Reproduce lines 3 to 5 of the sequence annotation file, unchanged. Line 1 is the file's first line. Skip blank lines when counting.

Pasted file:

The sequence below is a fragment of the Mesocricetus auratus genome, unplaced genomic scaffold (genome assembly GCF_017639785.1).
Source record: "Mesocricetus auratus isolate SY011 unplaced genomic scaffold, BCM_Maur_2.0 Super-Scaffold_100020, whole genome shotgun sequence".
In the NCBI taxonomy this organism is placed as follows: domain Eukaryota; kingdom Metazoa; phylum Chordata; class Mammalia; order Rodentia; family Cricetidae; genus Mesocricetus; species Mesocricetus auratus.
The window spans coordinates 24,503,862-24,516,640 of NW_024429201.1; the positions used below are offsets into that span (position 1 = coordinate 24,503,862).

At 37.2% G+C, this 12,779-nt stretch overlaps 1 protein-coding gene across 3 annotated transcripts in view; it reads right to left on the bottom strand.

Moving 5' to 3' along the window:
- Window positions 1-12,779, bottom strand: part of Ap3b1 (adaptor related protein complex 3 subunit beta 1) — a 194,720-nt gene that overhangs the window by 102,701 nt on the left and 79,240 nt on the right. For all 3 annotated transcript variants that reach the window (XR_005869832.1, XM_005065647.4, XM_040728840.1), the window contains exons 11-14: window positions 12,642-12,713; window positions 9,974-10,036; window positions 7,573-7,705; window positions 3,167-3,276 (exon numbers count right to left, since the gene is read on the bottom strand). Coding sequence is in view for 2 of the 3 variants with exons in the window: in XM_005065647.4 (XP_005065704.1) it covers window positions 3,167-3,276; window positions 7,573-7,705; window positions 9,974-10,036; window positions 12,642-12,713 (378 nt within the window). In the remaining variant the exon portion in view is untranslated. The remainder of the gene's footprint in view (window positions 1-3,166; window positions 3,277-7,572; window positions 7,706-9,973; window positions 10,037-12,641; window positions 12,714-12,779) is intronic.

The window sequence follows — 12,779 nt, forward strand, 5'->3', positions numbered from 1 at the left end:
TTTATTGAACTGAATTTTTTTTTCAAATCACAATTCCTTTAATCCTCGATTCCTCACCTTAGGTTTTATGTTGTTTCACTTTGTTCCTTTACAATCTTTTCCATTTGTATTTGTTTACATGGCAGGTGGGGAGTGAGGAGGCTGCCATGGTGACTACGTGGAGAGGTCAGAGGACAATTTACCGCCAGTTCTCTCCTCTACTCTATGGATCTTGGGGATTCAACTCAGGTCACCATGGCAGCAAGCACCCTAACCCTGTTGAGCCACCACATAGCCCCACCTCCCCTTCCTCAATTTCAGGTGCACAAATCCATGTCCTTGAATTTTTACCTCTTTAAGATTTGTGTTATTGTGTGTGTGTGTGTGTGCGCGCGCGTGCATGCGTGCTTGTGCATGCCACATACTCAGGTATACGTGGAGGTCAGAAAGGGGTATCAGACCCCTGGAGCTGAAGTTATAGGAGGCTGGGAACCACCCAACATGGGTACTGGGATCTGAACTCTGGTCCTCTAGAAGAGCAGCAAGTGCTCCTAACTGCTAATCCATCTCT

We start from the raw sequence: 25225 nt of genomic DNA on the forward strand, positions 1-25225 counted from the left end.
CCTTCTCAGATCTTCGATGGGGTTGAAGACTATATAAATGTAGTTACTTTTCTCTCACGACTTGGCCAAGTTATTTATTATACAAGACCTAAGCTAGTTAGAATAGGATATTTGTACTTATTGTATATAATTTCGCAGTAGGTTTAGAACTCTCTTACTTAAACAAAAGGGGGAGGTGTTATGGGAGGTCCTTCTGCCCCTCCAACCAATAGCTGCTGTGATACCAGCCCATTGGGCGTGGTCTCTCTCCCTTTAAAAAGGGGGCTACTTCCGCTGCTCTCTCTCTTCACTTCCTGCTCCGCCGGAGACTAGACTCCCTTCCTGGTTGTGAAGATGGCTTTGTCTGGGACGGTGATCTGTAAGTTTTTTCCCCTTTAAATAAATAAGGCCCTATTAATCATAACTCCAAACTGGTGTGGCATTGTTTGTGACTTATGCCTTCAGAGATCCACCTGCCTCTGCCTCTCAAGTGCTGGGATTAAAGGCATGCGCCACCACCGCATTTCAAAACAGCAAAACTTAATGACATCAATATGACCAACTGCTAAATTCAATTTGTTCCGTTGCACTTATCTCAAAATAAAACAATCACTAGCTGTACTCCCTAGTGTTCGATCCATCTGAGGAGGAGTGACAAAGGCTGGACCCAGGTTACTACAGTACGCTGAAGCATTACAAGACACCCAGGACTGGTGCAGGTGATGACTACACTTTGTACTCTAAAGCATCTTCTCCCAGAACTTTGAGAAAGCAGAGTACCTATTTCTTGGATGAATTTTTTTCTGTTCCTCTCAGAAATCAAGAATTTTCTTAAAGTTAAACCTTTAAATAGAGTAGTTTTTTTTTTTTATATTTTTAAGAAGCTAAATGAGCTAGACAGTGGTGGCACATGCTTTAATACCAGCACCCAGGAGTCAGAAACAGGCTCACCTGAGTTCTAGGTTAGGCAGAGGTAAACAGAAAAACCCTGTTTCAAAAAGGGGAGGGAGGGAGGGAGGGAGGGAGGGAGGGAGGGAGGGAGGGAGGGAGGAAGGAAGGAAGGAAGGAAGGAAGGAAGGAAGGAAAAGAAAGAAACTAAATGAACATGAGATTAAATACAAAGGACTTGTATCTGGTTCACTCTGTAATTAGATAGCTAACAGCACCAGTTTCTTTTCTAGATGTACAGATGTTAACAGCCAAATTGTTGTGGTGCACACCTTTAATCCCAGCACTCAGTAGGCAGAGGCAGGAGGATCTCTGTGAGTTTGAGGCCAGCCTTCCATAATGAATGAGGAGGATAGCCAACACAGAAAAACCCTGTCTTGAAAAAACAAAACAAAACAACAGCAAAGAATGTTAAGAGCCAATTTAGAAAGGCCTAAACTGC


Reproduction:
In the NCBI taxonomy this organism is placed as follows: domain Eukaryota; kingdom Metazoa; phylum Chordata; class Mammalia; order Rodentia; family Cricetidae; genus Mesocricetus; species Mesocricetus auratus.
The window spans coordinates 24,503,862-24,516,640 of NW_024429201.1; the positions used below are offsets into that span (position 1 = coordinate 24,503,862).

At 37.2% G+C, this 12,779-nt stretch overlaps 1 protein-coding gene across 3 annotated transcripts in view; it reads right to left on the bottom strand.